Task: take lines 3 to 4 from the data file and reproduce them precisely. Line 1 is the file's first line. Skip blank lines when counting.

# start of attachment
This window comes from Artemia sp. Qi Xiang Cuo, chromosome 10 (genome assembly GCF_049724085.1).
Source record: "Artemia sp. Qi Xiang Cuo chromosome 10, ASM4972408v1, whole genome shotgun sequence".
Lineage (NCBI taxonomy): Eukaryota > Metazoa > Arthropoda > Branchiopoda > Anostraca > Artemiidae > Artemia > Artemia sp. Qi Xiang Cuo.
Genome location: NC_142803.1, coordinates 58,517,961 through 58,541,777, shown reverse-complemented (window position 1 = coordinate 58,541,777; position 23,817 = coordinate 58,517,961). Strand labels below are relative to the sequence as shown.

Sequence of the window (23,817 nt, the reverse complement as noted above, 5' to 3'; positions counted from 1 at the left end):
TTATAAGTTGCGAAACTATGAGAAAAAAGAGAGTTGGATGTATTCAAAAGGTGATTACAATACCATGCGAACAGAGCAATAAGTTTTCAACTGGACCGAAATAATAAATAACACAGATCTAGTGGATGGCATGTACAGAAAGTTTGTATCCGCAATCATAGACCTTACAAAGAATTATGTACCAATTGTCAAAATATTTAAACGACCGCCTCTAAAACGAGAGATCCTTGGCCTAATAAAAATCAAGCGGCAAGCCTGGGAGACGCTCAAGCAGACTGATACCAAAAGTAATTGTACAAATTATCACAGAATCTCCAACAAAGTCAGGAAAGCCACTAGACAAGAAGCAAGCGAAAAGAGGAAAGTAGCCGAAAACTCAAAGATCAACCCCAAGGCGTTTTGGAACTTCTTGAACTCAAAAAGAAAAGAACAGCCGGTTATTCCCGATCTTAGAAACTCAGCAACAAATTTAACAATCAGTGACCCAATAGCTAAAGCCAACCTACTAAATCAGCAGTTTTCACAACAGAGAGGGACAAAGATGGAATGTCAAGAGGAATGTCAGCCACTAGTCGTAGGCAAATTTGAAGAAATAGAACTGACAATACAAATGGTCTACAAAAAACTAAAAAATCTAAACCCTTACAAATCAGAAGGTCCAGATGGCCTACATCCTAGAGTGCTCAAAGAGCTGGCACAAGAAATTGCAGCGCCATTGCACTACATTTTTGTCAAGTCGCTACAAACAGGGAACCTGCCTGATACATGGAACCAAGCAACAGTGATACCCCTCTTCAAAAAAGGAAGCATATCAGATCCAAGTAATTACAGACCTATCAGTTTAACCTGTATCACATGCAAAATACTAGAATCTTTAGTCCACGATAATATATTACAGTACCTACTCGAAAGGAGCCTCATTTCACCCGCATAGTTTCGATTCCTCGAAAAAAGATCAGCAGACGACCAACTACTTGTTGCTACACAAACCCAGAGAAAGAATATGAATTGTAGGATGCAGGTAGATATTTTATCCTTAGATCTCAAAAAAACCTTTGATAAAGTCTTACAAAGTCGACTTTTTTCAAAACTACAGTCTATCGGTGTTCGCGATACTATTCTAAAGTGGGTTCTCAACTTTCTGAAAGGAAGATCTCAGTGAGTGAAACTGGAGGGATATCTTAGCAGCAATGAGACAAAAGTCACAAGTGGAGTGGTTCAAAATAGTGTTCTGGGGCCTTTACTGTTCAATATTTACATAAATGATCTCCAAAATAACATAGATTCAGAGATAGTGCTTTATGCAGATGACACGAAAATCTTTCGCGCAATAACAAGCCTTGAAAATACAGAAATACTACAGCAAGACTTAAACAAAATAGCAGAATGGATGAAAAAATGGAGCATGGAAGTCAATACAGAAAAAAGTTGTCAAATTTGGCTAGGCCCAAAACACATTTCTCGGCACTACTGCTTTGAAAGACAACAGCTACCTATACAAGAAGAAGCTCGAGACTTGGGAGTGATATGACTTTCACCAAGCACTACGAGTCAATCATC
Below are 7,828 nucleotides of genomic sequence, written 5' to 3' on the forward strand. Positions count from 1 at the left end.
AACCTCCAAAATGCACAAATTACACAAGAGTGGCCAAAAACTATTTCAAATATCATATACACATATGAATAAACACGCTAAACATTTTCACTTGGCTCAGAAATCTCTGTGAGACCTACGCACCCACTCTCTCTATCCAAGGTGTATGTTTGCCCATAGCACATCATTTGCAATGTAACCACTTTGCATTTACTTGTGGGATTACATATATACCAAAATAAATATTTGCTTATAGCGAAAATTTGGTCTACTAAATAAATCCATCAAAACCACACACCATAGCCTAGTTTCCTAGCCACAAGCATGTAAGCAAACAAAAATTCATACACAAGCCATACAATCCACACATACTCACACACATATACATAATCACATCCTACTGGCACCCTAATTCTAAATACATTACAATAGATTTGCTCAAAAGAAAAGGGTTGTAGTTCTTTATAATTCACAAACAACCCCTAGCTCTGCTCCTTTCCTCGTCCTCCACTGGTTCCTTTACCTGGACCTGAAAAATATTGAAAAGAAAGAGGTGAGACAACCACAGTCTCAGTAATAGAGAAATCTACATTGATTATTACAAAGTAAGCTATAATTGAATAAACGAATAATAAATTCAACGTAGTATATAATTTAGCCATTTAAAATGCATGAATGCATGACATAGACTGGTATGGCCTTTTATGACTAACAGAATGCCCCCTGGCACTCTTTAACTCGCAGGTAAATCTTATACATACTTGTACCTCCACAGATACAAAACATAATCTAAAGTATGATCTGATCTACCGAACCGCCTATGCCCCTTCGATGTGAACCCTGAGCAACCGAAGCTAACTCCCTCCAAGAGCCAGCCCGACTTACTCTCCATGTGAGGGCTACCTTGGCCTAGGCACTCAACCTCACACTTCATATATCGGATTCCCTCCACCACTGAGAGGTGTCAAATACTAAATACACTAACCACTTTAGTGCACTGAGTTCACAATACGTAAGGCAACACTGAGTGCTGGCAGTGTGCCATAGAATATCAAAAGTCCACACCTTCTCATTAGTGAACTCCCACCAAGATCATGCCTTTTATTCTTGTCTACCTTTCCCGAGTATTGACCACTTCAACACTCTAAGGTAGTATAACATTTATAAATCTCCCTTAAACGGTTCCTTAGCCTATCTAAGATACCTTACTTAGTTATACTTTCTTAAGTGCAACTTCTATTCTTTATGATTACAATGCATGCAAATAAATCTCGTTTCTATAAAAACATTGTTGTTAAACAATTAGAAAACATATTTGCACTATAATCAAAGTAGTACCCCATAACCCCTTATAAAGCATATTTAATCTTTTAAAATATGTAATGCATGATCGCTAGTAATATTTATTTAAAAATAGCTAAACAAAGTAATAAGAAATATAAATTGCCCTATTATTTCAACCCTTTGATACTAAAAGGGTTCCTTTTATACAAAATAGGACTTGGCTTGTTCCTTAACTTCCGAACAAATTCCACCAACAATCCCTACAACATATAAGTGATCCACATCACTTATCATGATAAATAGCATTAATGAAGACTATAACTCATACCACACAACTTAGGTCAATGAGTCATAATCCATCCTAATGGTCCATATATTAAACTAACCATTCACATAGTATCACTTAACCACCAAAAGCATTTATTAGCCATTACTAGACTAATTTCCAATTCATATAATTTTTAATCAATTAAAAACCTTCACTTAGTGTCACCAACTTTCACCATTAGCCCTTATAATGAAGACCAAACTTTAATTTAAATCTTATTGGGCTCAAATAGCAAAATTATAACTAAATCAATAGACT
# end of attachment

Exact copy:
Lineage (NCBI taxonomy): Eukaryota > Metazoa > Arthropoda > Branchiopoda > Anostraca > Artemiidae > Artemia > Artemia sp. Qi Xiang Cuo.
Genome location: NC_142803.1, coordinates 58,517,961 through 58,541,777, shown reverse-complemented (window position 1 = coordinate 58,541,777; position 23,817 = coordinate 58,517,961). Strand labels below are relative to the sequence as shown.